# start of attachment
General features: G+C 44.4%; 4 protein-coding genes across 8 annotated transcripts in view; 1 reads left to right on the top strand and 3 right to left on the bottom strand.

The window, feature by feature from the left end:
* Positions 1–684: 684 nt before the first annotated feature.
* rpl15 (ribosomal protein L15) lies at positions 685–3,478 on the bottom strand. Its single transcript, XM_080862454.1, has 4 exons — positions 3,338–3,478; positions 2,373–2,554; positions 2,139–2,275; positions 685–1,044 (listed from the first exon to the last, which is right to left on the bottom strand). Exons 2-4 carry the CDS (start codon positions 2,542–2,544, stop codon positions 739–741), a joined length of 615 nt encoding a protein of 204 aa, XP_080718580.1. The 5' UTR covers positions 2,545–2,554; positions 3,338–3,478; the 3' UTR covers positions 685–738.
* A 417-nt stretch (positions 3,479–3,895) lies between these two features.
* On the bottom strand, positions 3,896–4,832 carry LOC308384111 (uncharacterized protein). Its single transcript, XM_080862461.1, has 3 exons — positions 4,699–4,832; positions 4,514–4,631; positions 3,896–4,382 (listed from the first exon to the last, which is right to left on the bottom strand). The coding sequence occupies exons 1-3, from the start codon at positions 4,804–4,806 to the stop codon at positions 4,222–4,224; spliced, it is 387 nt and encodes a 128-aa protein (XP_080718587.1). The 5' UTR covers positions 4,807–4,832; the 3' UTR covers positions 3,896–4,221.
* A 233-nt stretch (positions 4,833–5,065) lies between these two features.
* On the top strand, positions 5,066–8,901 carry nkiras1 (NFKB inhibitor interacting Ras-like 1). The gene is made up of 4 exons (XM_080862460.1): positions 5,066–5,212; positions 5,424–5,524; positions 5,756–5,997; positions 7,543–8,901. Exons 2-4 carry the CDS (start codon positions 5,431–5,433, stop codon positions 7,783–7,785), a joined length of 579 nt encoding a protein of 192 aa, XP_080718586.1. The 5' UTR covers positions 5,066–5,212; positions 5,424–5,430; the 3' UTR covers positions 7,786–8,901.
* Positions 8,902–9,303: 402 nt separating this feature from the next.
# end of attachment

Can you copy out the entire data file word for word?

General features: G+C 44.4%; 4 protein-coding genes across 8 annotated transcripts in view; 1 reads left to right on the top strand and 3 right to left on the bottom strand.

The window, feature by feature from the left end:
* Positions 1–684: 684 nt before the first annotated feature.
* rpl15 (ribosomal protein L15) lies at positions 685–3,478 on the bottom strand. Its single transcript, XM_080862454.1, has 4 exons — positions 3,338–3,478; positions 2,373–2,554; positions 2,139–2,275; positions 685–1,044 (listed from the first exon to the last, which is right to left on the bottom strand). Exons 2-4 carry the CDS (start codon positions 2,542–2,544, stop codon positions 739–741), a joined length of 615 nt encoding a protein of 204 aa, XP_080718580.1. The 5' UTR covers positions 2,545–2,554; positions 3,338–3,478; the 3' UTR covers positions 685–738.
* A 417-nt stretch (positions 3,479–3,895) lies between these two features.
* On the bottom strand, positions 3,896–4,832 carry LOC308384111 (uncharacterized protein). Its single transcript, XM_080862461.1, has 3 exons — positions 4,699–4,832; positions 4,514–4,631; positions 3,896–4,382 (listed from the first exon to the last, which is right to left on the bottom strand). The coding sequence occupies exons 1-3, from the start codon at positions 4,804–4,806 to the stop codon at positions 4,222–4,224; spliced, it is 387 nt and encodes a 128-aa protein (XP_080718587.1). The 5' UTR covers positions 4,807–4,832; the 3' UTR covers positions 3,896–4,221.
* A 233-nt stretch (positions 4,833–5,065) lies between these two features.
* On the top strand, positions 5,066–8,901 carry nkiras1 (NFKB inhibitor interacting Ras-like 1). The gene is made up of 4 exons (XM_080862460.1): positions 5,066–5,212; positions 5,424–5,524; positions 5,756–5,997; positions 7,543–8,901. Exons 2-4 carry the CDS (start codon positions 5,431–5,433, stop codon positions 7,783–7,785), a joined length of 579 nt encoding a protein of 192 aa, XP_080718586.1. The 5' UTR covers positions 5,066–5,212; positions 5,424–5,430; the 3' UTR covers positions 7,786–8,901.
* Positions 8,902–9,303: 402 nt separating this feature from the next.